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Taxes, Health Care, and the GOP’s Insular Leadership

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When Ronald Reagan passed his historic tax cut in 1981, he won support from 25 Democrats in the Senate and 113 in the House.

When George W. Bush passed his sweeping tax cut in 2001, he won support from 12 Democrats in the Senate and 28 in the House.

But when President Trump and Republican leadership muscled their respective tax-cut plans through Congress this fall, not a single Democrat in either chamber voted yes. That shutout came even though 12 House Democrats represent districts Trump carried last year, and Democrats in 2018 are defending 10 Senate seats in states the president won.

Many factors contributed to the change. Across all issues, it’s become less common for legislators to vote across party lines than in the Reagan, and even Bush, era. And Trump has less leverage over Democratic legislators than his predecessors did because he has a much lower job-approval rating than either of them, especially among Democratic voters.

But there is a more straightforward reason why not a single Democrat backed the legislation: The GOP not only entirely excluded Democrats from the process of drafting the bills, but the party punished Democratic constituencies—from residents of high-tax states to graduate students—in the bills’ substance. The tax plans represent a political closed circle: bills written solely by Republicans and passed solely by Republican votes that shower their greatest benefits on Republican constituencies. Meanwhile, the biggest losers in the plans are the constituencies of the Democrats who universally opposed them. It’s not just redistribution: The tax bills are also grounded in retribution.

In that way, the tax debate offers the clearest measure of how powerfully the Republican Party in the Trump era is folding inward. Neither Trump nor GOP congressional leaders are even pretending to represent the entire country—or to consider perspectives beyond those of their core coalition. Instead the party has shown that as long as it can maintain internal unity over its direction, it will ignore objections from virtually any outside source—not just Democrats, but also independent experts, affected interest groups, and traditional allies abroad.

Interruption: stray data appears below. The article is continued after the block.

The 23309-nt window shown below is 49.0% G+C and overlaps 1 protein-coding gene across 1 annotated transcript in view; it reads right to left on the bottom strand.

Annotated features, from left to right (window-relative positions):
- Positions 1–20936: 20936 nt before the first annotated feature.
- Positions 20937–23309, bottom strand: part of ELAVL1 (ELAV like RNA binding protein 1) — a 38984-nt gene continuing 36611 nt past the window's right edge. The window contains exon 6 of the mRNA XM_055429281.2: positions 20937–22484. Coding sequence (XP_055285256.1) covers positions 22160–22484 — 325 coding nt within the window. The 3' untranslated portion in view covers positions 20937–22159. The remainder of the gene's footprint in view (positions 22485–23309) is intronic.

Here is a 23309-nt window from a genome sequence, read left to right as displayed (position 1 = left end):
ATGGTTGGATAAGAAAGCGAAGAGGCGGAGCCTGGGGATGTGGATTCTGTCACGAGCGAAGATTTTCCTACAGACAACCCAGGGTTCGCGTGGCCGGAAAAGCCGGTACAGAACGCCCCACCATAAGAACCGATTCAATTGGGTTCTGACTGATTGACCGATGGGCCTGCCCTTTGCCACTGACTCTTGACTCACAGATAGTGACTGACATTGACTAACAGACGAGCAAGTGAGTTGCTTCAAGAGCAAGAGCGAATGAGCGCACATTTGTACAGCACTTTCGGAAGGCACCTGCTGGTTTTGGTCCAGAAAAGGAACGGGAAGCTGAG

In a best-selling book published during the Reagan years, neoconservative cultural critic Allan Bloom lamented The Closing of the American Mind. The Trump era is crystallizing the closing of the Republican mind.

In several distinct ways, the party is now governing solely of, by, and for Red America. Key among them:

Distorting the legislative process: On the tax and especially the recent health-care bills, the GOP Congress short-circuited the legislative process to minimize public input. Leadership negotiated all the key decisions behind closed doors. That dampened public debate and ultimately forced legislators to vote on massive (and at times handwritten) packages with little time to consider consequences or mobilize opposition. More important, the negotiations took place only among Republicans, denying meaningful input to Democrats or skeptical groups.